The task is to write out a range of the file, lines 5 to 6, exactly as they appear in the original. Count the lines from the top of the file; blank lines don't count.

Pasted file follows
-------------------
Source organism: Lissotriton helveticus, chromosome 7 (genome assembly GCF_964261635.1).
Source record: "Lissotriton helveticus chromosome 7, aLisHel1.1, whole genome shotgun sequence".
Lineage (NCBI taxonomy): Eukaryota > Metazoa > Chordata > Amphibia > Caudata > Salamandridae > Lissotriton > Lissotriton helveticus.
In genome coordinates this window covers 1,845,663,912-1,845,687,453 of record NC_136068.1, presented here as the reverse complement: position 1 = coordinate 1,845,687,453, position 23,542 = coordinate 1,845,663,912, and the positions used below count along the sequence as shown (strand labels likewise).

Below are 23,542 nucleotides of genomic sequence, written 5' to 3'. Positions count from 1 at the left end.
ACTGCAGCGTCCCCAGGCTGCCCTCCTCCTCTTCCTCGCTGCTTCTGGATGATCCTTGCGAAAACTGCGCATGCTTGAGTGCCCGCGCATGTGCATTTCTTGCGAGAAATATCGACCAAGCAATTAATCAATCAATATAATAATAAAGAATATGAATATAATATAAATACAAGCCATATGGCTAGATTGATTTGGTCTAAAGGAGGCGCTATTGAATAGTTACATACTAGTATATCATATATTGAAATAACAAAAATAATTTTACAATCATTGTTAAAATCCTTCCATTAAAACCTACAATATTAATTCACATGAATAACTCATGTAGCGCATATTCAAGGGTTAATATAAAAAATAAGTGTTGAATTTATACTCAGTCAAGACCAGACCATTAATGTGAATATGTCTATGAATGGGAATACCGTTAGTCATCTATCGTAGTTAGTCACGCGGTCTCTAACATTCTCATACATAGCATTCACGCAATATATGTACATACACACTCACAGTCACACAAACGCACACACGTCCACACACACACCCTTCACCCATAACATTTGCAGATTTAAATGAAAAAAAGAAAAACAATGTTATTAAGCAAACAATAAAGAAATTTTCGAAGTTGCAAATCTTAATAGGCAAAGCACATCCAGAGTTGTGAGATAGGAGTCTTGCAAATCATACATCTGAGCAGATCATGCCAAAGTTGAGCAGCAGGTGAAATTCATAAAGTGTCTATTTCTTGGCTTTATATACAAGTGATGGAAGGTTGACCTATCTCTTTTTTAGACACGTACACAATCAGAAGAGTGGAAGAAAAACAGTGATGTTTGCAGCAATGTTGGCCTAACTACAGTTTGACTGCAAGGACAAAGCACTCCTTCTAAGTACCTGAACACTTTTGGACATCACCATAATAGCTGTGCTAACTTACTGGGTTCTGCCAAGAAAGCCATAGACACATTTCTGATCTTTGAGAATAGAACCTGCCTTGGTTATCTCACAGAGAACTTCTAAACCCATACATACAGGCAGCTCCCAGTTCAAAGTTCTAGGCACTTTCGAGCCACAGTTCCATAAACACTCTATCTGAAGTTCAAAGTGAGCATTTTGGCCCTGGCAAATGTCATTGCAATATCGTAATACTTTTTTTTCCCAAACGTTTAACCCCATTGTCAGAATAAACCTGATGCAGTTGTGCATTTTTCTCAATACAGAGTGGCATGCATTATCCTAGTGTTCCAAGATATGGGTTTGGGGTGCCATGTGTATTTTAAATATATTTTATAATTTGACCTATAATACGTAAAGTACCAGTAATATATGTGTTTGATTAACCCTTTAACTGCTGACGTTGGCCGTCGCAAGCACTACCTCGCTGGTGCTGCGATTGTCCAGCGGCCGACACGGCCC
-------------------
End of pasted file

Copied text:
Below are 23,542 nucleotides of genomic sequence, written 5' to 3'. Positions count from 1 at the left end.
ACTGCAGCGTCCCCAGGCTGCCCTCCTCCTCTTCCTCGCTGCTTCTGGATGATCCTTGCGAAAACTGCGCATGCTTGAGTGCCCGCGCATGTGCATTTCTTGCGAGAAATATCGACCAAGCAATTAATCAATCAATATAATAATAAAGAATATGAATATAATATAAATACAAGCCATATGGCTAGATTGATTTGGTCTAAAGGAGGCGCTATTGAATAGTTACATACTAGTATATCATATATTGAAATAACAAAAATAATTTTACAATCATTGTTAAAATCCTTCCATTAAAACCTACAATATTAATTCACATGAATAACTCATGTAGCGCATATTCAAGGGTTAATATAAAAAATAAGTGTTGAATTTATACTCAGTCAAGACCAGACCATTAATGTGAATATGTCTATGAATGGGAATACCGTTAGTCATCTATCGTAGTTAGTCACGCGGTCTCTAACATTCTCATACATAGCATTCACGCAATATATGTACATACACACTCACAGTCACACAAACGCACACACGTCCACACACACACCCTTCACCCATAACATTTGCAGATTTAAATGAAAAAAAGAAAAACAATGTTATTAAGCAAACAATAAAGAAATTTTCGAAGTTGCAAATCTTAATAGGCAAAGCACATCCAGAGTTGTGAGATAGGAGTCTTGCAAATCATACATCTGAGCAGATCATGCCAAAGTTGAGCAGCAGGTGAAATTCATAAAGTGTCTATTTCTTGGCTTTATATACAAGTGATGGAAGGTTGACCTATCTCTTTTTTAGACACGTACACAATCAGAAGAGTGGAAGAAAAACAGTGATGTTTGCAGCAATGTTGGCCTAACTACAGTTTGACTGCAAGGACAAAGCACTCCTTCTAAGTACCTGAACACTTTTGGACATCACCATAATAGCTGTGCTAACTTACTGGGTTCTGCCAAGAAAGCCATAGACACATTTCTGATCTTTGAGAATAGAACCTGCCTTGGTTATCTCACAGAGAACTTCTAAACCCATACATACAGGCAGCTCCCAGTTCAAAGTTCTAGGCACTTTCGAGCCACAGTTCCATAAACACTCTATCTGAAGTTCAAAGTGAGCATTTTGGCCCTGGCAAATGTCATTGCAATATCGTAATACTTTTTTTTCCCAAACGTTTAACCCCATTGTCAGAATAAACCTGATGCAGTTGTGCATTTTTCTCAATACAGAGTGGCATGCATTATCCTAGTGTTCCAAGATATGGGTTTGGGGTGCCATGTGTATTTTAAATATATTTTATAATTTGACCTATAATACGTAAAGTACCAGTAATATATGTGTTTGATTAACCCTTTAACTGCTGACGTTGGCCGTCGCAAGCACTACCTCGCTGGTGCTGCGATTGTCCAGCGGCCGACACGGCCC